The Indianapolis Star from Indianapolis, Indiana on February 9, 1913 · Page 48
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The Indianapolis Star from Indianapolis, Indiana · Page 48

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Sunday, February 9, 1913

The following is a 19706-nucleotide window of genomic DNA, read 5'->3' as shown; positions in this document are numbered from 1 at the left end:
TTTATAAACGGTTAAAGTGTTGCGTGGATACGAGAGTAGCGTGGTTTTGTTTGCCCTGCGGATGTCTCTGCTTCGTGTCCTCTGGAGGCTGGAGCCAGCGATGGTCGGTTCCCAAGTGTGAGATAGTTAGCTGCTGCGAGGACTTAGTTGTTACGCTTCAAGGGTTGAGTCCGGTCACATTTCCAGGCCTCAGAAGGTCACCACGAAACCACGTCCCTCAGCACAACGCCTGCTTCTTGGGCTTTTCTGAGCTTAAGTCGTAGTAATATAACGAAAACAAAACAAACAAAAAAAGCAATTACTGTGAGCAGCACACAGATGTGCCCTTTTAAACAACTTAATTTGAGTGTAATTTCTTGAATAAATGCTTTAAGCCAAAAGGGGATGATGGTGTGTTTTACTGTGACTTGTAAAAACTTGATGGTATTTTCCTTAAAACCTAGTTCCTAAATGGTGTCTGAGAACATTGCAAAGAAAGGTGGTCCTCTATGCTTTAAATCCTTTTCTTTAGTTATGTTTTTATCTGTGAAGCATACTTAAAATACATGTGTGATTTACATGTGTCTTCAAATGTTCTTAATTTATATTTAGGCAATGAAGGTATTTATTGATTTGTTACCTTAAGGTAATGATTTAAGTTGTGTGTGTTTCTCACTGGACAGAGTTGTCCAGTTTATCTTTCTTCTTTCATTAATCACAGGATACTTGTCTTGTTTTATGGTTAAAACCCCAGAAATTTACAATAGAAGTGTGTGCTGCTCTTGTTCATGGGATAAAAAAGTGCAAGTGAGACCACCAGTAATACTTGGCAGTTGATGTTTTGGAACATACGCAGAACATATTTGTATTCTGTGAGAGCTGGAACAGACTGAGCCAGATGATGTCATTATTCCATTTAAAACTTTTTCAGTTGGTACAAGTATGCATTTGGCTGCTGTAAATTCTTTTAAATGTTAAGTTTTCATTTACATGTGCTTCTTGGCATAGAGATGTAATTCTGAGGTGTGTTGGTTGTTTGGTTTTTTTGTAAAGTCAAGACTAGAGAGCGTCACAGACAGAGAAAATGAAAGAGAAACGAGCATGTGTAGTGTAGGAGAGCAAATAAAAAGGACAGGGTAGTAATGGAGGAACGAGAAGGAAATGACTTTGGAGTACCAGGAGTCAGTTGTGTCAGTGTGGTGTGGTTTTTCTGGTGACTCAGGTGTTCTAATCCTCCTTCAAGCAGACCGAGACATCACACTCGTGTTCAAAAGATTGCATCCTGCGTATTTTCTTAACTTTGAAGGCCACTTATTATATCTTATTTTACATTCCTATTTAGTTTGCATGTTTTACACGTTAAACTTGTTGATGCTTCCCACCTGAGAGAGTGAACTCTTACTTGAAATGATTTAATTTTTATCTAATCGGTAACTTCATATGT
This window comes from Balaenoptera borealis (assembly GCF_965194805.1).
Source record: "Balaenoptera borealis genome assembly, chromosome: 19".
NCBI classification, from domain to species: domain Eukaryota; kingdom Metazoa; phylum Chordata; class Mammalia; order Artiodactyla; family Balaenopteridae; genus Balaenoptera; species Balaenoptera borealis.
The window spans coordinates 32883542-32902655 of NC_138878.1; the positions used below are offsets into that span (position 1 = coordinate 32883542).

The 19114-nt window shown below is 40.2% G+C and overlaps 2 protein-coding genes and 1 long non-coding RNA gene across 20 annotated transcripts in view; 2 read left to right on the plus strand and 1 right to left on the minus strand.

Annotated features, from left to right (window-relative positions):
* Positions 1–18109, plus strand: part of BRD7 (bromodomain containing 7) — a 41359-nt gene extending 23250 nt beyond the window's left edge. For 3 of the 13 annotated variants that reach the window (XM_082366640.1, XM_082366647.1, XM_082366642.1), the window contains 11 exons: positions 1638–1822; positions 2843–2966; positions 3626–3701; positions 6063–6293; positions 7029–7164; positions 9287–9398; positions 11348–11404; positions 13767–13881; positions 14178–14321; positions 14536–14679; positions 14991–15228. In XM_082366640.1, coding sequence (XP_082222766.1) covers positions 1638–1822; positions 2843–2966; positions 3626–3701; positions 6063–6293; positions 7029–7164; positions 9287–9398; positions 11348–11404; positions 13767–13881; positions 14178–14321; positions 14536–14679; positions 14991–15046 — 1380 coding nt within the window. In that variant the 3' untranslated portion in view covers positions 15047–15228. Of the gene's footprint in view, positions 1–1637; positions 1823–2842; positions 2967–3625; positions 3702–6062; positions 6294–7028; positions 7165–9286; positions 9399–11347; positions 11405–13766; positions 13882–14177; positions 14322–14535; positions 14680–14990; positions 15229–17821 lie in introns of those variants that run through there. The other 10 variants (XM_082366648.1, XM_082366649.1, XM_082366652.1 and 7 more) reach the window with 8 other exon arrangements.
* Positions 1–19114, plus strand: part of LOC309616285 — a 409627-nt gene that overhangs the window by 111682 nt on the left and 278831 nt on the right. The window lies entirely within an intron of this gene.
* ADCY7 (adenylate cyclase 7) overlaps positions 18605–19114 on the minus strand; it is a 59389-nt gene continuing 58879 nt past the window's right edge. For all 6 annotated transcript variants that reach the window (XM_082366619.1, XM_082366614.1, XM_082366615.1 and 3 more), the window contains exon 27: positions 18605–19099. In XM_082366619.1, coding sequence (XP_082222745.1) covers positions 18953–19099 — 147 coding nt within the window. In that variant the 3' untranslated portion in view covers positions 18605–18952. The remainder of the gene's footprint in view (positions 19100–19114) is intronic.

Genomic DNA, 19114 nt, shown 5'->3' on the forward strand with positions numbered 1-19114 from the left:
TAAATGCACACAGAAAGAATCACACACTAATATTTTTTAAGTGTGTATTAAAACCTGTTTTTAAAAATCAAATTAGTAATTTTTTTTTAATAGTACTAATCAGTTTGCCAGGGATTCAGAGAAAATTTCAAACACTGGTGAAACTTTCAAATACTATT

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9, 1013. Don't expect to etijcy Nemo style *nd comfor t unless you INSIST upo in getting a genuine Nemo when you ask for it., BI; WISE* . L1MSHAP1NG .THE greatest limb-reducing A corset in existence -- No.409-~"Um8hapta8» 1 $ J fftRfcUM SKIRT J T» A new arrangement of the Nemo "Limshaping" device, adapted to very long corsets. Adjustable side supporters, and a new arrangement of front hose supporters, producing complete reduction of too-full upper limbs. Low bust. Your thinnest gown will fit without a ridge or a wrinkle. You'll be fashionably slender, and comfortable in any \ osition, Sizes 20 lo 36- $4,00, j x ' . · Here's Anotii@r Model --yfor women who don't want a corset-skirt quite so long -- THE OLD FAVORITE ) * Skirt is long, but not extreme; low bust. This model may suit you better than No. 409-- depends upon how long a corset-skirt you prefer. The J 'Lim!haping" Extensions won't "give out" -- they're made of Lastikops Webbing; and they will give' you ease when you sit down. Sizes 20 to 36. IpOR women who do not need extreme abdominal support-No. 403--low bust .1 $jj No. 40§^med(uni bust j M The Relief JJands now have elastic inner ends, making them fit more snugly ana comfortably. Modish long i skirt--figure-rcduction sll mound. Size? 20 to 36--$4.00. RE A WISE WOMAN! Accept no other corset when you ask tor % Nemo. Ihe Guaranteed Liquid Hair Destroy©? A Pertunted Depilatory It li the only preparation that immediately mifl without tho slightest injury to the most delicate skin, will remove It Acts Instantly wherever applied. fil-Rado in the only Depilatory sold with an absolute Kimrnntce of batisfactlon. You will find it not offensive, a requisite others dtiro not claim for tlioir preparations. Price $1.00 at all lending Drug and Dcpt. Stores K your dealer does not catry Bl-Kado, wrlto to us, enclosiiiff §1.00, and wo will send/you ft bottle, securely packed in plain wrapper. Take no substitutes; insist on Et-JKada. , Bonl, Itt of valuable information free an rtytifst, MFG. COMPANY St. New BY GRACE JULIAN CLARKE. We in Indianapolis have been blest lately in having with us for all too brief a stay Gerda Sebbelov, the young Danish girl who has come to this country to study sociological conditions atid has chosen J-iitportt) for her base 1 of operations. She was the star speaker at the suffrage banquet given at the Claypool Hotel on tho BOth by the Woman's Franchise League. Her theme was the position of woman among certain prhnUive peoples, and she showed how hupeilor her position there is to that of nmny of our sisters today. She ctj'ew a pleasing pictdre of the woman of loeiand teaching her children, boys and glrl^, .and, told of the importance of the woman's vote in deciding questions of general welfare. Her finely modulated voice was n joy to hoar, wbilp her clear gray eves have Jn them a wealth of meaning -- "moio than brain was ever meitnt to fathom," George Meredith says ot such another pair; and her dimples, onf would fain engage Uerda Sebbelov in endless conversation lust to see them come arid go, they are So utterly faoinating! Her gown was a tunic of green and yellow- figured velvet, worn over a hc.mt skirt of plain yellow chnrmeuse, so the reporter said, but one Mt mly that oin young friend had In some wav become possessed of one of the Princess KKsa's lobes. Again it seined as if one of those splendid Scandinavian women, whom Olive Schreln- er describes as helpers and companions of the men they lov«d, had come back to earth to lend a hand to us in America who are pleading for an opportunity to do our part as factors in human progress. Gerda Sebbeiov's arms were bare almost to the shoulder, and one said a little prayer of gratitude that they were so, for sucli arms one can not see every day, so perfectly molded were lliev and so pinkish- white. and so graceful, whether they simply hung at her sides or wprp crossed, or were used in gesture; all the time they weie their own excuse for being. Gerda Sebbelov is an advance courier of the woman who Is to be -- strong and capable, with a physique fit to bring forth vigorous children, yet not be exhausted thereby; a mind trained to see straight and think clearly, that will quickly discern the relative importance of things and lay stress accordingly; a soul attuned to the highest and sweetest chords in the grand anthem of humanity. The woman Who Is to be will possess every grace and charm of the truly womanly woman of today; but in her face a new beauty will shine forth, that can orily come with freedom and the full realization of herself as that other wing which, Wth .ts partner, is to lift humanity toward the dhine. Miss Sebbelov has undertaken the organization of the northern part of Indiana in the interest of the Woman's Franchise League. The league is affiliated with the State Federation, and we take pleasure in bespeaking for this young foreigner the friendly consideration of club sisters everywhere. + -I- + The General Federation Bulletin, which has recently removed from Troy to 25 West Forty-second stteet, New jfork city, has also changed its name to the General Fedeiation Magazine and celeb! ates these two changes in a new dress for the February issue. Tile magazine is larger and the covp^r is a rather attractive brownish- drab, 'with a conventional design embodying a reproduction of the figures of th6 federation pin. The price is the same and it contains much excellent matter, particularly the outlines of the departments of work. The contributipn editor, Mrs. Philip N. Moore, gives her ideas as to what the General Federation organ should be, and others are invited to offer suggestions along this linp, for the present magazine does not assume to be the nnal word on this subject. The national organization really want to issue a magazine that shall appeal lo every club- woman in the United States, so as to-bf indispensable to them, so if any of our bright Indiana women have ideas, along this line pray send them on at once. Ihey may be exactly what is needed to produce perfection^ + 4- /V\jvjT AD" IN THE STAR i« A "WANT AD" IN THE HOMR apace, and although no outline of program can be given out for (tome time, yet enough leaks out to make us sure that it will be the bes.t council by far that has yet been held. Mrs. W. B. Andrews, chairman of the local committee and" also a member of thV board o'f directors,, writes that the District of Columbia clubs are enthusiast!** over the prospect and that Maryland, Virginia and Delaware have all asked to assist in the pnteitain- meut of guests. Mis. Kills Logan, president of the Art Club and vice president ot the District of Columbia Federation, is preparing an art evening at the Coicoran Gallery, and the presidents of four other clubs are arranging^ delightful program for the evening at the Congressional Library. One who has been in Washington can close her eyes and see both thosp magnificent buildings, ideal settings for the functions proposed, it is indeed a rare treat that is offered to the club women for next April. . 4- 4- 4- Aug. 2 will be Federation day at Chautauqua,. N. Y., and the official announcement reads; Federation day address, Mrs. Poicy~Pennybacker. It is with peculiar pleasure that Chautauqua welcomes Mrs, Pennybacker back as the president of the General Federation of Women's Clubs. She lias spent; many summers at Chautauqua and has always been interested in the development of the woman's club and in all other activities, of the institution; The announcement of her address on the special day devoted to the woman's federation will make it one of the distinctive features of the 1913 program. She will also givp two talks at the 5 o'clock hours on Tuesday, July 29 and Thursday, Julv 31. Mis. Mmily M. JBlshop will'give an address on "Politics and the Woman Who Spends" at 11 o'clock on Federation day. J + 'I A federation of all thp New Orleans clubs has "· lately been oiganized, with Mrs. IncH Mat-Martin Myers as president. Mrs. Myers is also a member of the press committee of tho general federation, and conducts the Woman's Club page of the New Orleans Item. By the way, the Item lias offefed a piize of $25 to the club woman who prepares the best paper of 500 words on the best and most practical ideas for civic impiovement, the name to 1 be finished before March 1. -!· +' 4- The many friends of Mrs. Edwin A. Knapp, formerly recording' secretary of the Indiana 1 Federation, now of Purkville, Mo., will be pleased to liefir that she' had been offered and has accepted the editorship of the Woman's Club department of the Woman's National Weekly, a paper with a i v p r y large circulation, published at St. Ljouis. Mrs. Knapp will attend the Washington council meeting In April. 4, 4. 4, Club women throughout Indiana were, of course, cheered by the passage in the Senate of Mrs. Uucon's housing bill last Monday afternoon. Mrs. liacon, who had gone to her home in Evansville on Thuisday, leturned to Indianapolis Sunday evening and was present when the measure went through, with a considerable number of prominent club friends, Exp iert ire Home Economics Who M .« Many Addresses Mis. Virginia Claypool Meredith, daughter of the late Austin F. arid Hannah Claypool of Fayette County, though per- Imps most deeply inteiested in household economics and ths desire to help girls to make homemaklng a joy instead of a task, is devoted to her literary club (the Helen Hunf of Cambrige City), and delights .in good books. She also is president of the Cambridge City branch of the Woman's Franchise League. With tho exception of a few years spent in Minnesota, where she filled the chair of homo economics in Carleton College, her whole life has been passed 111 her native state, with the interests of which she is entirely identified. A successful -fanner for years, Mrs. Meredith is a fine business woman, whose advice la sought by many because of her naturally sound judgment and long experience. She was twice president of the old Indiana Union of Literary Clubs and has been prominently identified with the present federation from its inception, having been one of those who shaped the consolidation of the two foimer organizations, Mrs. Meredith Is spending the winter with her foster daughter, Miss Mary Matthews, who has the chair of household economics at Purdue University, but she delivers frequent lectuies before farmers' institutes, and, as stated elsewhere, has recentl^ been elected president of the newly-oiganized Indiana Home Economics Association, who rejoiced with her at the victory. We hear that in the debate one senator asked another: "Do you know what the club women think about this bill?"--to which the other replied,--"No, I don't know any club \gomen." There was a reilection on the club Women of tha't senator's neighborhood, to say nothing of the reilection on him; for the club women should malfe it their business to know their senators and representatives who have such important matters to deal witlv as housing and eight hour bills, and .so forth. The club women have « re,- sponsibihty in these affaiis, even though they are merely "wards of the state." They are educated human beings,' with hearts and consciences,' and their legislators should not be in ignorance as to where'they stand on anv matter of. con beiship will prove adequate in publicity to the valuable bulletins and information now available, + 4-- -I- Club women of Indiana sympathize with tho Entre Nous Club of Osgood on tho deatli of Mrs. K. P. Freeman on Jan. 17. Mrs. Freeman had been president of tho Entro Nous and was one of tho most faithful and efficient members, broadminded and progressive. This club has pledged $100 to the fund for purchasing' a library sito for tho proposed new Cainegie Library to be erected this spring, It was tho -Kntro Nous that · was responsible about a year ago for opening a small libiary In Osgood, from which this laigor movement has grown, ·I \- + The Woman's Study Club of Franklin met with Mrs. J. II. Overstreet last I Tuesday afternoon The study at present is the Greek ago in Old Testament historv, and two well-prepared papers were glxeli by Mrs. A, A. Alexander .nul Mrs. W P. Garshwiler. Tho imnement of the Coiydon club women in tr.vinp to induce the state to purchaso th« old Capitol building and grounds at-Coryduu wan indoised. 4 - 4 - 4 The Woman's Club of Mai ion met Thuisday with Mrs, 'Chailes S. Williams, the members having bwn invited to a 1 o'clock luncheon preceding the regular progiam. Mis. Williams read ti carefully prepared paper on "Light House Huildj- ing," after which Kate Douglas Wiggin's aitiele on Dickons was lead by Mrs. Alice Daniels. Mrs Turner W,Overman then reviewed uiunrticlo fiom tho Ladies' Home Journal on "Substitutes for Schoolbooks." Holl call was responded to by giving interesting current ' even I H. The visiting guests were Mrs. Ralph Bertsche- of Alexandria and Mrs | Bnum of Lebanon. + 4. 4. The Library extension committed of the Indiana Federation, recommends that clubs all over the stale take up tho earetul study of children's literature f o r , the enmilng year. Since our work center^ so largely around the child, and this in so important a phase of his development, , the suggestion IB a wise one. Mis. , Martha g. Goodwin of Brookville is chairman of this committee'. ^ 4. + ' The very latest addition to the State Federation of which wo have heard is the Mexico Music Club of Miami County, the president of which is Mrs. A. L. Tnl- bot, with Vernon Kikonborry as secretary. It is a mixed club, of which we have all too few, composed of busy rural folk, who, says Harriet Henton, our state pi ess chairman, "all belong to well- known country families who have lived in the rich Eel River valley since the time Jefferson Township was first settled --wealthy farmers who arc loyal to tfiolr country homes around the little old classic village of Mexico, and have peace and plenty ;IH their portion." Doesn't this sound Washington Irving-y? It must be a delightful club, and we long to he.ir its fine chorus and its men's and women's quartets, yes, and to attend its banquets. The club was organized in November, 1904, at the home of Mr, and Mrs. L. F. Cox, and has thiity members. The pro- giams include the study of the lives of musicians, readings, Delbarto poslngs, etc. A beautiful concert was given on Jan. 22 at tho home of Mr. and Mrs, Lovl Eikenberry, and last night another was given, in Mexico Hall, for the benefit of the village hidewalk improvement tund. The club is seen to be public-spirited and we are Indeed glad to welcome them to the federation. x Says Miss Henton further: "Another organization which 'does things' is the Criteiion Club of Liberty, of which Mrs. Martha Filer Is president. This club I raised $250 In two 1 months during the past Jiutumn toward a new coliseum for I the city. Tills was done by assessing the members, by selling old papers, having a refreshment stand at a fair which was held and by various other means. This fair Itself was worthy,of notice. It was given to secure a 'safe and sane' 'halloween for (lie young people A minin- 'tnvo street fair was given Indoors with many booths and which was attended by id. · It cera to the community, or that has to do their sense of fun and kept them away with women and children. No state senai-ifiom the loo common 'hoodlum' hallow- 'tor should be able to say that he does een pranks. The club.women of Liberty, not know any club vwomen. We rather in addition, have provided a rcpt room think the senator thought he was saying for the women of the town and a 11- something funny, though, Ibrary for their city. Th£ housing bill has yet to pass the ]$· "The Mrs. Filer befoie referred to is House of Representatives, so that its 'also president of tho Wlnona Lake Worn- fate is not settled, but the atmosphere en's Summer Club, which is making PETTIS DRYGOODS CO* ,ewis comes again to s. you the new ho; their c( '::ivo ))cen assisted in - 'sing by this very able corsH iM ( \ , i . l need no sec.owl im'iin- lion lo a v a i l themselves of Ihe oppor- 1 u n i t y atfJiin presented. Styles fresh from the French Capital Kroin the very center of the universe in (he creation of stylos, come the models of ha Vietoire Corsets. One oi.' the oldest and leading corset manufacturers secures the Parisienne figure lines as t h e y change from lime, to time, and w i t h their une|ualed facilities produce, without import duty, such corsets as o n l y , the well-posted corsetiere can make to order at great expense. We .invite you to an inspection of La Victoire On-sets and suggest that you set aside sufficient time to permit our attending corsetiere, Miss Lewis, to adjust one or two promising models to your figure--only by this means can wo give you our best help in fitting, or show you how beautifully Paiisian are the liguve lines. "" . Valentines Put Cupid to Flight This Year's Crop of Comics Is Too Critical for God of'Love, WE CLEAII AND DYE 49 CIRCLE 49 Cleaners WALTER FIIIERS Mfil n 2440 N»w 2051 WECAtlJBdD.vLltBt Clill«lreri 9 gs in * "Ijovoy dovoy, always trim, "Bunch of peaches, I love you," -It's hero the season for being "nofl." Valentine day comes Friday, and (he valentine eounleis in the downtown stores arc running over with a variety 1 of roimmllo and unromantU- stenUmenlH that would startle Cupid himself ' .Such teims as "peaches," "old sweeter," honoy buuoh." "kitten," "you hollft.V-COH.tpd jlOJV ".MWftatln," n f l r l "Oil, pring Term OpenL #, Saturday, February 15, 2:30 P. M. »2t* MISS MAE E. BERRY in charge prceefnng Valentino day IN one of th amii"i)n' flpm-dttv H tho your, ClerkH In Is clearer and there is less danger there, we hear. 4- 4 + Mrs. W. E. Miller of. South Bund is preparations for entertaining the twolfth district club convention this year. The meeting will bo merged Into an affair of state-wide impoitanee, for which Mr. 1 }. its passage, and indefatigable in her efforts. She attends every session, and lias made many converts to her ideas. . Mrs. S. C. Stimson of Torre Haute Is another pretty regular attendant and has been of great help to *Mi:s. Bacon especially, as -has Mrs. Pool, also of Terro Haute, whose husband was a member of the last , legislative assembly nnd a staunch supporter of housing reform. 4 - 4 - 4 - Anothef Parent-Teacher Club has been organized in Fort Wayne, in connection With the Hoagland School. There was an attendance of more than 100, and Mi's. Redding was elected president,. Mis. Olaf Guldlln spoke to the Parent-Teacher Club of the James H. Bmart School on Friday about new phases of education in other American cities. Mrs. Guldlin.also spoke at the -Hamilton School last- 1 week still here worktaB for h w c t e n t hour Filor has already secured many speakers aw for wortdiK women honeful too of of renown. Those summer meetings at " U ' wl "°TM aro a'TM* 8 *»«««»«»» eventa. The Woman's Social and Benevolent Club of Lyons, which lias met regularh every two'weeks, winter and summer, .foi the last nineteen veais, is looking forward to its birthday celebration, which will bi at the home of Mrs. W. H. Anderson, though the date baa not been sent UK. Six of the charter members still remain, Mrs. Emil Htein, Mrs. Mas Klein, Mrs, C, T. O'Haver, Mrs. Riland Crlis, MIH. Ma.ry Moser and Mrs. Minnio Mullune. The on loods. y To Have Smooth, White f Soft Skin All Winter The Wowion Beautiful.) Does your skin chap or roughen easily in this weather, or become unduly red or blotchy? Let me tell you a quick, easy way to overcome the trouble and keep your complexion beautifully white, smooth and sott the winter long. Just get an 'ounce of ordinary mercolized wax at the nearest drug store and use a little before retiring, sis you would cold cream, Upon arising, remove the coating with sudsy water. The wax, through somo peculiar attribute, flecks off tho rough, discolored or blemished skin. The worn- out cuticle conies off just like dandruff on a diseased scalp, only In almost Invisible particles. Mercollzed wax simply hastens Nature's work. Used as required, it keeps the face constantly free fiom devitalised scarf skin and only the healthy, young-loolting skin is in evidence. It's the best treatment known for weather beaten, aged, muddy, freckled, pimpled and all unbeautiful complexions. Some skins wrinkle easily in winter. There's i,n excellent remedy in a harm- legs wash lotion madd by dissolving 1 o?,. powdered s»xollte In % pint witch huxel. This will n Ickly eradicate every lino.-- Adveitisement. Dr. Krebs's lecture course given/ under the auspices of the Fjirt Wayne Woman's League has begun, with an attendance quite as large as that of Prof. S. H. Claik of the University of Chicago. Dr. Krebs's talks are along the lino of child training, and lie is a most magnetic speaker, witty and stimulating, too, with a wonderful command of language Course tickets are $1.50 each, single tickets 50 cents; there are six lectures in the course. ^4- 4- 4- On last Monday the Woman's Reading Club of Fort Wayne met at the home of Miss Kate McDougall, the guest of honor being Mrs. E. B. Hohboek of Wabash, who read a paper on "The Unconscious Changes of Character." It was reciprocity day, a day that Is becoming more and more popular all over the state, and all presidents of clubs or organizations affiliated with the Woman's League were Invited as guests of the Heading Club. Mis. Rohbock was the guest of Mrs. I. N. Taylor while in Fort Wayne. 4- -I- 4 Acting upon tho advice of Dr. Martha Griffith, late chairman of tho health committee of the State Federation, that everv club have one or two meetings (Jurlng the year to discuss health topics, the Athenaeum of Evansville listened to Dr. Hirartf M. Baker* at its last meeting, who spoke on "Neurasthenia." An interesting discussion followed. The meeting was at the home of Miss Carolyne Sampson of Upper First street,, who as Federation secretary of the Athenaeum, read an Instructive letter from Mrs. McWhlrter regarding Federation activities for 1SU3. The Athenaeum is composed of twenty teachers and ex-teachers, who are deeply Interested In a teachers' pension, which was also discussed that afternoon. + -|- 4- The Indiana Home Economics Association was organised Jan. 17 by the women In attendance at the farmers' short course at Purdue Unlveisity. The alms as stated in the constitution are to promote iv general knowledge of homo economics to In Ing Into affiliation the home economic, organizations of the state and to secure the teaching of home econqmtcs in the public- schools. Any citizen of the state is eligible to membership, as In any society or Club having for its object the Interests of the home. The officers elected were; President. Mis. Virginia C. Meredith of Cambridge Citv; vice president, Mrs. Flora M. MoekH of Parker; secretary- treasurer.' Mrs. Lewis Taylor of New- burcch. These officers, with G. I, Christie, head of the agricultural extension work, and Miss Mary Matthews, head of the home economic department at Purdue University, constitute the executive committee, Severn! hundred farm women were In attendance nnd (In nggi'eo- sive Interest In the educntton that bears' on home-making was in evidence. A resolution was adopted asking an appropriation of $100,000 from the General Assembly to, provide stud equip a building at Purdue ndapted to tho modern methods of teaching home economics, Another resolution adopted asked the Legislature to consider favorably Mm Albion Fellows Bacon's housing bill and enact a law that would protect health and promote morality. The executive committee is greatly encouraged by the large etiiollment of members already Heeurec) and hopes to enlist many women throughout the state. Tho annual foe of 25 cento with a Iwgs mom- wtiu y viu^yr ium mip. iviimui 1 muiuuit'. i Jit,' club Is this year studying "Our Island Possessions." f 4- 4- Tlie Woman's Literary Club of Klwood, at the annual business meeting the last week in January, decided upon a program foi 1PJ3-1914 dealing witli questions of civic betterment, and chose as a program committee · Mrs. A. D. Moffett, Mrs. Charles G. Dick and Mrs.- J. L, Clauser, The newiv elected officers are: President, Mis. D. H. Carleton; vice president, Mrs. Arminda J. Reynolds; secretary, Mrs. A. W. McCartv; treasurer, Mrs. · Virginia Jones. Medical inspection in the schools and the housing law have lately been discussed in,tho club. 4 - 4 - 4 The Cosmopolitan Club of Greenfield entertained all the other club members) of the city and their husbands at the Public Library Thursday evening, Jan. 20. A reception was held from 8 to 8:30 in the spacious reception hull of the LJbnuy, after which the guests, more than 200 In number, were Invited to the auditorium to enloy a lecture on\ "The Oak and the Vine," a discussion" of the Feminist movement, by Dr. M. II. Llehliter of Grace Methodist Episcopal Church, Baltimore. The Cosmopolitan Club Is one of the oldest clubs of the city. Fog many years they have followed the various ehatitauqua courses and thlM year they are enjoying a course of study In Euiopean history, literature and art. Their text-books are ·"Social Progress of- Contemporary Iflu- rope," "Mornings With Masters of French Art," "The Spirit of French Letters" and "Home Life In Germany." This club, though organised specifically for literary purposes, is cordially respoh- sive to all calls for social service. Problems of local civic Improvement and the various movements for-socia! uplift In the city and tho state are discussed by the club, which co-operates heartily i'n all federated movements for practical Rocinl welfare. At a recent meeting the club passed a resolution indorsing Mrs. Bacon's "housing bill," and wrote to their representative in /the present Legislature urging him to use his voice and vote In favor of this bill. + The last meeting of tho Saturday Club of Pendleton was an open day at the home of Miss Elizabeth Lantn. Verdi's "II Trovatoie" was the first subject, and the story was read by Mrs. Bessie Ireland, after which she and Mrs. Emma Crossloy played (he entire selection, closing with, the anvil chorus. The famous misere and prison song were Hung by Mrs. Phipps nnd Mrs. Crossley, accompanied by a quartet. The story of Peer Gynt was read by Mrs. Louise Swain, illustrated by Mis. Fay Lewie, Mrs. Bessie Ireland and Mrs. Crossley. Miss Maud Keftner rendered two numbers, "Far Across the Deseit Lands" and "In a Garden," accompanied, by Miss Bertha Dorste. 4- f 4- The Vlneemies Fortnightly Club hold Its regular meeting on Wednesday afternoon, Feb. f, at the homo of Mn, Albert Sheparfl. The progiarn opened with two musical numbers finely executed by Mrs. Justus Henkes entitled, "The Chase" by Rhelnbereer, and "r,a Fileuse" by Joachim Raff. Tho feature of the aftetnoon was n conversation by Miss Katherino I). Mellvalne, which she, called "The (fate; of Dreams," This was a vivid and interesting dl^en^ion of that most excel lent of American Institutions -Ellis Island --which opens the gate to a new woild dreamed of longinsfly by thousands of aliens. She concluded by reading a poem by Ladv Dilferln called, "Lament of the Iiish Emigrant." The program closed with a little, gem by Cari'le Jaeobi liond, entitled, "tn a Foreign Land," sum; In n most gracious manner by Mra. T, F. JPfllfrey. i you kid!" have been worked overtime this Reason by tho pining jioets and artists who have concocted tho latest as- Kortmontq of valentine sentiments. Although there in n great variety of 'soft" and endearing terms in thi 1 valentines, . t h e r e lias been displayed MI unusual amount if haul hoartedncHH in writing the erse?) for the ludicrous comic vnl- ··ntliiPH. The Invor- le term that has een utilized by the oinlc artists is 'boob." They portiuy n ,lde assortment of 'boobs." They have irawn "the booli- .loso boob," "tho boob," and one valentine even goes «o far as to depict "a booby boob, which is supposed to be, of course, the height of "boobyism," The coming V u l - entlne day promises a hard time and many angry moments for the "boob, and the nmri-who objects to being called such a name might an well leave town and give no forwarding address for hw mall If he expects to escape. The valentine verses this year have mixed love and the word "boob" Into i peculiar omelet of .sentiment, ' One of the chief adornments of tho c nic valentines is a type of red IIOHC-- kind, that IH possesed by tiie peiMoris o have had long nnd frequent commu- n alions with concentrated extracts n de from corn, t y e and barley. One v uld think that the printers of valen- s had M -corneii on all tho red ink h irn paint in the country from Clio r the red noses In this year's 'cntineH. ' ' alers declare that the week hoi's f a m i l y , One dealer decln HcntlrncTilH will HOOII V HtOI'fflT l iay I hey delight In working at tho valentine counloi'M on account of the n u - meioiiH rldlculoiiH KJvperiencfjH (hoy nncotuiler, Tlmy meel the love-Hick HW.iln, t h e yoi|iig woman who IH "Hnndlng Henry her Ih'Hl proof of d e - votion," the old bachelor, who up- priuiclies t h e counter i egret fully and bashfully, and the woman In seim-h of a comic, valentine, Dm I will arouse wrath In 'a neigh- Accordion and Knife MESS PIA1T1NGS- RucbingB nnd PinkingB. CLO'lILCOVklll'I) JjinTONti MAHU IN AU, mm Page's keerdion Dress P.'aitingfo. 3«H Munumcnt Place. $350 Slightly UsedPiano H that iiffeelloliute, be a tiling of tho past on Valentine's day. Hi' mild Unit the "comics" a i r "more in demand and expressed the belh'f Hint the nlothod of obHeivatlng the old-limn Valentine day will noon bo (i t i l i n g of- the past. SEES SNOW FQRlRBST TIME. Australian Student Wonders at "Peculiar White Stuff." CHICAGO, Feb. V-Whon H. G. Tovny of Melbourne, Atislialln, alighted from a train hero and started for (i theological IiiHlltute, wheie ho In lo ntudy, peculiar white (lakes bunked upon tho brim (if his straw hat and exceedingly cold water seeped through hltt white canvoH HhocH. "Oh," Tovoy cried, as he hastened inio the office of the Htmool, "Hiich a pocnllaV while stuff in tailing Irom (lie cloudH. I wonder Jf I could pick II up?". Ho never hud mien BIIOW and had no clear Idea, of v -t it was. Terms to Suit Ison Piano i 134 Inist New York Street Cable-Nelson Piano Company t * J y f l U ..j,* 1kT^._. V.,-..!.. C1J.J. -- -.J, SUCCESSFUL fARMER TO WED. Japaneoe Makes Fortune by Tilling Colorado Soil. FOHT LUPTON, Col., Feb. 8. -That Japanese* ruiiko nuceewifui furrnei'H hiui been demonstrated in tho Fort Luyton d l H l i f c t tills seuKon by Y, Takakl, who operated a farm of 320 aereti, which ho rented from Churiea Kuentuman, ilnd ' made si; much monoy that ho has decided to go In Japan noon lo got a Httio ^Ii-j, whom he lofi behind there, and bring her back to America UB b i n - bride, Takaki planted 150 acres of bnotM, "oily acres of Hinull grain, eighty uercri of alfalfa, tort acres of cabbago mid knit teams busy during the. Hummer with term m«n employed. Tho i cmuindoi' tho land Is In grass pasture " , Ho is now feeding thiee carloads of!', Hlippp, which he expeelH to vo ffittenad within (i few weeks, after l«-h he Will · leave for Japan. Of TheJBest Valentine Yes, everyone is sending REAL FLOWERS Violets--To your best girl Box Spring Flowers - To the wife. Amlin or Other Flowering Plant -for Mw '· » r . \tv s» IPM 0Ci i IVE»co'"-. -